All night music and “Kenyan time”

Posted in: Uncategorized

Linda’s Journal- 2014 Ellen and Linda’s Kenya trip November 11 to December 16

Journal 6
Saturday November 28, 2014 9:00AM

It has been difficult sleeping since the two deaths in the village. They stay up all night dancing and playing very loud music with a heavy beat. It is the custom to do this until the day of the funeral to raise funds. It is an ongoing harambee. For example: one person says I will give you 20 shillings to let me dance, and does. Another says “I will give you 50 shilling to have her stop dancing” and she stops. Someone says “I will give you 40 shillings to play a certain song” and they do. Another will say “ I will give you 60 shillings to play a different song” This goes on every night. Paul says the usually raise about 2000 Ksh/night- about $22. I don’t know how anyone gets any sleep. However it is a period of mourning so many are not usually doing much during the day. So far today I have taken a nice shower and had my breakfast. Ellen went back to bed to try to get some sleep as the music stops about 7 AM. During the night I put my earphones on and listened to Reiki chants to relax and I did manage to get some quality sleep for a few hours.

Now back to where I left off last time. Our Thanksgiving Day was different to say the least. It was also Paul’s 30th birthday and we had plans to do fun things all day. However Paul was too busy and too saddened to celebrate.
Elly, Ellen and I therefore took a Tuk Tuk to see the local museum that features artifacts telling the history of the Luo people. They also have a full size traditional Luo village with homes for the first and second wives and the man’s house, and granary. It was interesting. Outside they have live large turtles and a crocodile. Behind glass (thank you very much) they have a collection of the snakes common to the area. Most are highly venomous. I have never seen a snake wandering around in all the time I’ve been here even though I’m told they are there. We don’t walk in the “bush” so that is good.

After the museum we went “shopping” at a long row of kiosks on a street not far from the museum. There are many owners and of course they all vie for our business. It is a bartering system. We had Elly to help make sure we didn’t get totally ripped off. Ellen and I bought several things to bring home and I think I paid a fair price. Certainly much less than I would pay for similar items at home. It started to rain and Peter had come back with the Tuk Tuk to take us home.

Our Thanksgiving dinner consisted of scrambled eggs (related to Turkey- right ☺ ) with cheese and onion. Bread (like stuffing) and cookies with fruit cocktail for our “pie”. Paul and Elly joined us a little later and we sang Happy Birthday and shared some wine that we purchased at the Nukamatt for the occasion. We thanked God for all we had and enjoyed each other’s company. Isn’t that what Thanksgiving Day is really all about anyway? Sharing with family, friends? It was about 9:30 PM by the time we finished and I was planning to Skype with my family at 10:00 PM so Paul waited to meet them and also talk to Michele.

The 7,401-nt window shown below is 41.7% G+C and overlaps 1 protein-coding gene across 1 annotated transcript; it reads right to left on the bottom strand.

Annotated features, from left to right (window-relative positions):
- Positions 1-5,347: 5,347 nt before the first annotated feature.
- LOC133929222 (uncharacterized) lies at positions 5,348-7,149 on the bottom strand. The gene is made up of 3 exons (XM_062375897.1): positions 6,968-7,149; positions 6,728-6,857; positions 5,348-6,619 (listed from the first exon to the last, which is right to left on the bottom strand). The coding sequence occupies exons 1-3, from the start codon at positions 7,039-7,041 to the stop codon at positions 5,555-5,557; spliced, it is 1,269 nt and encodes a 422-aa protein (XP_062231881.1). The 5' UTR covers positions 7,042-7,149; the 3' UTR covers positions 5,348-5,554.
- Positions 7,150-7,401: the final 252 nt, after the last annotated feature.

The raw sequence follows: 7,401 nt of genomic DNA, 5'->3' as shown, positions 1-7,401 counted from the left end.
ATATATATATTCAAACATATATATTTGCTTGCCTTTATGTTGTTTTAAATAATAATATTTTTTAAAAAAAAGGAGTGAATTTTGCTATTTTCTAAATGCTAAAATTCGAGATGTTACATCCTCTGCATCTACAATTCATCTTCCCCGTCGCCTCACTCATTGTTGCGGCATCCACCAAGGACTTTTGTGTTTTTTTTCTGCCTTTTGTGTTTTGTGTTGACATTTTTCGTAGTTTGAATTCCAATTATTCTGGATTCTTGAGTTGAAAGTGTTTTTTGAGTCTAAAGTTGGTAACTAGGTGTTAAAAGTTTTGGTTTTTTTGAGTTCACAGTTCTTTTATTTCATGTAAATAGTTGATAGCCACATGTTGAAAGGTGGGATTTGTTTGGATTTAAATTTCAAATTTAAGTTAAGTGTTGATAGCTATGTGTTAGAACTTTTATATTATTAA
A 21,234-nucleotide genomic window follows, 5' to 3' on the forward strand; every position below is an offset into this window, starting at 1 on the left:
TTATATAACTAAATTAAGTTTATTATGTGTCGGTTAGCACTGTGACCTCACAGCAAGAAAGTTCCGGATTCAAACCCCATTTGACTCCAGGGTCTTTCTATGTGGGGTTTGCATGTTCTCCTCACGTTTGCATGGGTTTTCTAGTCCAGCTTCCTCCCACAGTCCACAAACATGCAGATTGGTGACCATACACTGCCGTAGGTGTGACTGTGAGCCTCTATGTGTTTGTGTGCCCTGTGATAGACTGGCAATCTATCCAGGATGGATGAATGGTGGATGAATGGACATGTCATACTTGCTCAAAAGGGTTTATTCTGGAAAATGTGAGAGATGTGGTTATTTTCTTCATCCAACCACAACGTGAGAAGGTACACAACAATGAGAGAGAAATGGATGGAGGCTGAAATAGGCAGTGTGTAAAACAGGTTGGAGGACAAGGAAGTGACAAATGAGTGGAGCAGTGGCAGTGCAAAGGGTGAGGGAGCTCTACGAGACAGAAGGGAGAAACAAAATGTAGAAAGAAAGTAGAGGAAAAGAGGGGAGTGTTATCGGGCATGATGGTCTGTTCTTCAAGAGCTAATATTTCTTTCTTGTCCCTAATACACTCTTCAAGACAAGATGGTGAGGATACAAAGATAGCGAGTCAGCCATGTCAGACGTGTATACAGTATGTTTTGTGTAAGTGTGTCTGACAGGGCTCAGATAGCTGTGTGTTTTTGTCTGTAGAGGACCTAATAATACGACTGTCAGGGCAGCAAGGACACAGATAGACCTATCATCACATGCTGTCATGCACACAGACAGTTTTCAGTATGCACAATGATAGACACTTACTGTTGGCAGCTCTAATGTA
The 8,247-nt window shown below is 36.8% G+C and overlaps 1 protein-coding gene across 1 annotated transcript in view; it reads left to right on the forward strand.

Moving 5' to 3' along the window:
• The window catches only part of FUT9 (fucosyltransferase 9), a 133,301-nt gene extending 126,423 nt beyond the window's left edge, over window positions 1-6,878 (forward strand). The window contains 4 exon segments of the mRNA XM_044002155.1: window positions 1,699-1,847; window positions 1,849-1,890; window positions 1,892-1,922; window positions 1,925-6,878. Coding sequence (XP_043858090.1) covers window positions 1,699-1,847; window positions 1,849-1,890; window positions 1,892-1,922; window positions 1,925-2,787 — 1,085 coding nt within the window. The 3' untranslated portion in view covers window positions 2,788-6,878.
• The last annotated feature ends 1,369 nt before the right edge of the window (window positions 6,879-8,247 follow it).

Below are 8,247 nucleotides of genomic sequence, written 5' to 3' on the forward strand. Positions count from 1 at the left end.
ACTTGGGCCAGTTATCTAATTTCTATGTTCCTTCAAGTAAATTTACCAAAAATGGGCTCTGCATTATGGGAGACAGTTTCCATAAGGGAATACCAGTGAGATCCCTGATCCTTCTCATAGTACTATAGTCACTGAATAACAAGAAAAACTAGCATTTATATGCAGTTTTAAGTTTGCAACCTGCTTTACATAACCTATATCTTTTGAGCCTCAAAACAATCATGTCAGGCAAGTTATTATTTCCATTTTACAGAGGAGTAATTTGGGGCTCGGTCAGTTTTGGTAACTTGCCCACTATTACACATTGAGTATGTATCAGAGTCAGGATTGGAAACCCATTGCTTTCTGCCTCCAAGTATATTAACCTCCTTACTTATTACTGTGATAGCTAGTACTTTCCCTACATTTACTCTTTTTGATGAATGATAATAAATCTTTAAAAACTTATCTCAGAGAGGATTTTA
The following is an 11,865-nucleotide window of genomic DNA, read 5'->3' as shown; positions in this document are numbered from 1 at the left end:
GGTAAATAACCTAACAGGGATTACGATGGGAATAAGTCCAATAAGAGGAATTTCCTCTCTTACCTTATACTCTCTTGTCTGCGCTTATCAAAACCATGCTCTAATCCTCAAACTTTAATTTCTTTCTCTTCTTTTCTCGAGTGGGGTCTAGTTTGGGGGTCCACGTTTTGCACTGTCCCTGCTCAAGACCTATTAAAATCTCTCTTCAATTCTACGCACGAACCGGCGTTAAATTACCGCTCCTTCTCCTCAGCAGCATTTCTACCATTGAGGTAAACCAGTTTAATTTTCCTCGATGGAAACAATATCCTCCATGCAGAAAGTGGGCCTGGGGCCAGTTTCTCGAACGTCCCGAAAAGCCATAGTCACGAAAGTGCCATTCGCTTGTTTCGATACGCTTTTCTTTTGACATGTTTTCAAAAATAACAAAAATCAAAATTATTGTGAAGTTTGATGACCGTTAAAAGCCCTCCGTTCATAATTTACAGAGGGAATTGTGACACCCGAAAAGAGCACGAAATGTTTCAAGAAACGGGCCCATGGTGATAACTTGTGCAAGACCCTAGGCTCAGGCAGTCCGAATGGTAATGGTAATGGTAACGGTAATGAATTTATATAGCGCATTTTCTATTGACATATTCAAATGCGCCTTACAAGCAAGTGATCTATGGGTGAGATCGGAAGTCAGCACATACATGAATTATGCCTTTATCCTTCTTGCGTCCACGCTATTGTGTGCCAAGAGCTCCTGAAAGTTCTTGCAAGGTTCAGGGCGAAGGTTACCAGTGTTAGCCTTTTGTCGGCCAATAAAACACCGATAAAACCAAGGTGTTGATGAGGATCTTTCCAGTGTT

I was so lucky to have an excellent Skype connection that lasted the entire hour we talked in spite of heavy rain off and on. My sister Karen, my niece, Michele, and her two 16 year old high school exchange students had traveled to Baltimore to spend Thanksgiving with my sister Terri and her family. It was about 2 PM their time and they had everything cooking. It was good to connect with my family. They all sang happy birthday to Paul and I think it lifted his spirits if only for a short time. Of course I was wide-awake after we disconnected so I read for a while.

Friday we planned to leave at 9:30 AM to travel to a neighboring town called Vihiga to visit David and Enzina Ozere. They are the parents of Rachael, a woman I met my last day of work at Aspire before leaving. She is from that village but moved to Buffalo with her husband in March 2014. Her husband was being evaluated at our PT clinic for treatment for a stroke he had many years ago but he is now weaker. I could not believe that she was from an area so close to where we work. She gave me some items and money to bring to her family.

OK, remember I said we PLANNED to leave at 9:30AM. However due to the heavy rains yesterday the car got stuck in the mud. They tried for too long to just spin the wheels to try to get out and dug themselves deeper and deeper. Finally they jacked up the car and placed a large piece of wood under it and drove out of the mud.

The tire however had developed a hole. Paul and Elly put on the little doughnut spare and we drove to the closest station. It only cost about $2.75 for them to patch the tire and put it back on the car. By now it was almost 1 PM!!